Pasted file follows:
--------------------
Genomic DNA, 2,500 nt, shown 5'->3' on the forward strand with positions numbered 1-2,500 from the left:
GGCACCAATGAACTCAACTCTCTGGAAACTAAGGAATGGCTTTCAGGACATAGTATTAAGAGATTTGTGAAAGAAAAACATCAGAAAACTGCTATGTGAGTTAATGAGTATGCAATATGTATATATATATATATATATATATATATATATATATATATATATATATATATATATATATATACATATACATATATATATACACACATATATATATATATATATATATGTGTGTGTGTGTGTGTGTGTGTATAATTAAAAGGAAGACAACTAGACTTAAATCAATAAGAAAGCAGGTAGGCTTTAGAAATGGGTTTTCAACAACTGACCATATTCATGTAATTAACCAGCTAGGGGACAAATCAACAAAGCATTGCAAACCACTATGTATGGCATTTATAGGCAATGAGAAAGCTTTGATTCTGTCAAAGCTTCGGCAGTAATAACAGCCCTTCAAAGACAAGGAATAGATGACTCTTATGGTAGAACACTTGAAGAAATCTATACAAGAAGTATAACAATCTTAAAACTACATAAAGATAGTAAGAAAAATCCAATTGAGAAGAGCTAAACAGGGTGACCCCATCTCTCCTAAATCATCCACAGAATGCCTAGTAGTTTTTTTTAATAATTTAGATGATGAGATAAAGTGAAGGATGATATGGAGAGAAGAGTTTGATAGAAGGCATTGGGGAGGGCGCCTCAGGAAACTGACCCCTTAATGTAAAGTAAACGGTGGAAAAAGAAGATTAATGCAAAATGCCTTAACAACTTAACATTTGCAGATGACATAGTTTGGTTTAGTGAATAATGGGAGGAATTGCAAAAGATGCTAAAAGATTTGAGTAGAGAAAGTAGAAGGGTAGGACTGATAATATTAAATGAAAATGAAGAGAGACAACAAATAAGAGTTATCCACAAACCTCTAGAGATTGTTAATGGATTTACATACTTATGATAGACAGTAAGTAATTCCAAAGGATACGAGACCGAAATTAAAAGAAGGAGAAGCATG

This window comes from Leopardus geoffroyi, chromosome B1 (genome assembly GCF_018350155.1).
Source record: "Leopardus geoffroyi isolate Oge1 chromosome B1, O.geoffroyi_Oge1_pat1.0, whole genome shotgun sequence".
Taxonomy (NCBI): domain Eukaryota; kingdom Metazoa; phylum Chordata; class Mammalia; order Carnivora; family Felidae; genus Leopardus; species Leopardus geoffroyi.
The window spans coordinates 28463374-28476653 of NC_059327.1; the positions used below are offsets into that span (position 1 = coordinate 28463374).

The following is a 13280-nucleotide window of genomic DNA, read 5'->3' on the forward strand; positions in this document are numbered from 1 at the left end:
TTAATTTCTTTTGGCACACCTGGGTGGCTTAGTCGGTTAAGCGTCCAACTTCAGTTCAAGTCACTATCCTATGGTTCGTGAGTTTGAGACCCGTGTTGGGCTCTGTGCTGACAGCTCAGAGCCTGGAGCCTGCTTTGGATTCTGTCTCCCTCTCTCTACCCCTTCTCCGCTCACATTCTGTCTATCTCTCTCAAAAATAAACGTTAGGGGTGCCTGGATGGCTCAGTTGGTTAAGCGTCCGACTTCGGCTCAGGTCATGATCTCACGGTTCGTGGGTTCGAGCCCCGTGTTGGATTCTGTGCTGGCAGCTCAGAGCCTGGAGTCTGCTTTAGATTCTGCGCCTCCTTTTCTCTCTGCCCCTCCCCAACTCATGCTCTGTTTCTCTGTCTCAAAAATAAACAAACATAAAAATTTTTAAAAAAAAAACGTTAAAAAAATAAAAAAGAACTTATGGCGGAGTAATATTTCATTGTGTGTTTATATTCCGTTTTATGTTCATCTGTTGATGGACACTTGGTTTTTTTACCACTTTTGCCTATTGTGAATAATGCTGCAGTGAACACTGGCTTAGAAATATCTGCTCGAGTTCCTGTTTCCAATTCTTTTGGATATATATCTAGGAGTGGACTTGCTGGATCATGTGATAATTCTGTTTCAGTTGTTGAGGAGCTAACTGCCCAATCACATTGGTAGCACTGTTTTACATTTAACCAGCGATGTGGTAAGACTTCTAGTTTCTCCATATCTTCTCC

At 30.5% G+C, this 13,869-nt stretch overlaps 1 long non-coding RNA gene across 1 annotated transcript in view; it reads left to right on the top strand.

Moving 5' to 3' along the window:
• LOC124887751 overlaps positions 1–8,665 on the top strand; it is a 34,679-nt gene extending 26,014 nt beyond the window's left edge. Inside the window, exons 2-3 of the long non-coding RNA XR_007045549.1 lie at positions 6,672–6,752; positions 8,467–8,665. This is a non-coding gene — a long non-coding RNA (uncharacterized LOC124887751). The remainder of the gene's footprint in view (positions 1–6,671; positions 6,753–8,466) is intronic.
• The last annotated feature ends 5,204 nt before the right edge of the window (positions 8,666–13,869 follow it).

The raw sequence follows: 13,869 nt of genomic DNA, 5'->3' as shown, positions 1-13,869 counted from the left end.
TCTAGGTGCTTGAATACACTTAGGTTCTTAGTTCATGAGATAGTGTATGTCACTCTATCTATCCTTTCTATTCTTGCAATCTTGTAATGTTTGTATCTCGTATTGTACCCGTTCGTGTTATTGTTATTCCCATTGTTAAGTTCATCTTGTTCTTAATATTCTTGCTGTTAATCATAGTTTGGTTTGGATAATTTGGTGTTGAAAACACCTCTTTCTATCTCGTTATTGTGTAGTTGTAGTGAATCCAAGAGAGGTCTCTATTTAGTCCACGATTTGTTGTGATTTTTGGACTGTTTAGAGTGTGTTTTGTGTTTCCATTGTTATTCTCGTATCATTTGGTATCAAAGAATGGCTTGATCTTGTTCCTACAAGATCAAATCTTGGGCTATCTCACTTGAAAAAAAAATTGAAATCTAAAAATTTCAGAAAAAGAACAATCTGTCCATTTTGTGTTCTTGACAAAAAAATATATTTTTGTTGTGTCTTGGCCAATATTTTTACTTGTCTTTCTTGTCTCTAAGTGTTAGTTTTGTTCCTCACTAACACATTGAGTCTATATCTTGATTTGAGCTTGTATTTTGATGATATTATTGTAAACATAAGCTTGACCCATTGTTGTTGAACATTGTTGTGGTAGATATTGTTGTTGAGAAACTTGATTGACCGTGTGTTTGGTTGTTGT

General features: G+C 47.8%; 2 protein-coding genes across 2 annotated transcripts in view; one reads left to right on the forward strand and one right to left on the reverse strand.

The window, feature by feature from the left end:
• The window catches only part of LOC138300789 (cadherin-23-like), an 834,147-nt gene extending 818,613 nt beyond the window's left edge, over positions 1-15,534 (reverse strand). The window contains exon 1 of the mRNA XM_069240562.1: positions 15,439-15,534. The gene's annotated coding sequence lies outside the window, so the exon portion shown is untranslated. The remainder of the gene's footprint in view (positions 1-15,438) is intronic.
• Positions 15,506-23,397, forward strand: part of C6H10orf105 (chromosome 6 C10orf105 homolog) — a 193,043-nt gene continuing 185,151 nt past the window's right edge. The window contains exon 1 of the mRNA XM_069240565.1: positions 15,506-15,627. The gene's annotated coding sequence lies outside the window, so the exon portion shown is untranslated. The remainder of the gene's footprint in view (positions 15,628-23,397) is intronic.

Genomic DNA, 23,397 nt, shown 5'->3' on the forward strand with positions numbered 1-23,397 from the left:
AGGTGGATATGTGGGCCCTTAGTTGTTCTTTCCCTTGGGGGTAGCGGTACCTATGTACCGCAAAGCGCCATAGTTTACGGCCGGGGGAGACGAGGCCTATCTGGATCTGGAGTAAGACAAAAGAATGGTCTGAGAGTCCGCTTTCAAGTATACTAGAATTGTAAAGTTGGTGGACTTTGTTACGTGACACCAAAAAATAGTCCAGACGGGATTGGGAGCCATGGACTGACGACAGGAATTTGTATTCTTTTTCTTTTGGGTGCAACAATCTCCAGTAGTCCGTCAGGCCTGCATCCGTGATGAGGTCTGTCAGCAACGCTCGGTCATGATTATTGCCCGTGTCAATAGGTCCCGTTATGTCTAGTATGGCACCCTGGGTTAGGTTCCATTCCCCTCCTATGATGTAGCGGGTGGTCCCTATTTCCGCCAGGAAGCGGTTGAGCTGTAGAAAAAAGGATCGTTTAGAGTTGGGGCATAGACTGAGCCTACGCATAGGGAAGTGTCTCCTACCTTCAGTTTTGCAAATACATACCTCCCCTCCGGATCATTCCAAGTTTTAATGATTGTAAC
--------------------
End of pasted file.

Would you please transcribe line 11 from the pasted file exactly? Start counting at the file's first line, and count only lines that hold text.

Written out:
• LOC124887751 overlaps positions 1–8,665 on the top strand; it is a 34,679-nt gene extending 26,014 nt beyond the window's left edge. Inside the window, exons 2-3 of the long non-coding RNA XR_007045549.1 lie at positions 6,672–6,752; positions 8,467–8,665. This is a non-coding gene — a long non-coding RNA (uncharacterized LOC124887751). The remainder of the gene's footprint in view (positions 1–6,671; positions 6,753–8,466) is intronic.